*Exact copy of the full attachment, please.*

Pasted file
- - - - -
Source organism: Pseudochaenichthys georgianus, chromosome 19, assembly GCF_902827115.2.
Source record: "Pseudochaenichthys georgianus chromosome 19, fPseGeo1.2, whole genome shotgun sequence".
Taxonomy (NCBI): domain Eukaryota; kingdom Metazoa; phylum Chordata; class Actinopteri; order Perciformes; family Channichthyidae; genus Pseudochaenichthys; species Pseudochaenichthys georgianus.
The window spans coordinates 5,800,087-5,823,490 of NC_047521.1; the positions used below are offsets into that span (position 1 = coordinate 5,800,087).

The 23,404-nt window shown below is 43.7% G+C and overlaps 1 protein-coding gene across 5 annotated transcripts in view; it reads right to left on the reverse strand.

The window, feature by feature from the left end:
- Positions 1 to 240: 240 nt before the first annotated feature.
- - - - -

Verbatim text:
Source organism: Pseudochaenichthys georgianus, chromosome 19, assembly GCF_902827115.2.
Source record: "Pseudochaenichthys georgianus chromosome 19, fPseGeo1.2, whole genome shotgun sequence".
Taxonomy (NCBI): domain Eukaryota; kingdom Metazoa; phylum Chordata; class Actinopteri; order Perciformes; family Channichthyidae; genus Pseudochaenichthys; species Pseudochaenichthys georgianus.
The window spans coordinates 5,800,087-5,823,490 of NC_047521.1; the positions used below are offsets into that span (position 1 = coordinate 5,800,087).

The 23,404-nt window shown below is 43.7% G+C and overlaps 1 protein-coding gene across 5 annotated transcripts in view; it reads right to left on the reverse strand.

The window, feature by feature from the left end:
- Positions 1 to 240: 240 nt before the first annotated feature.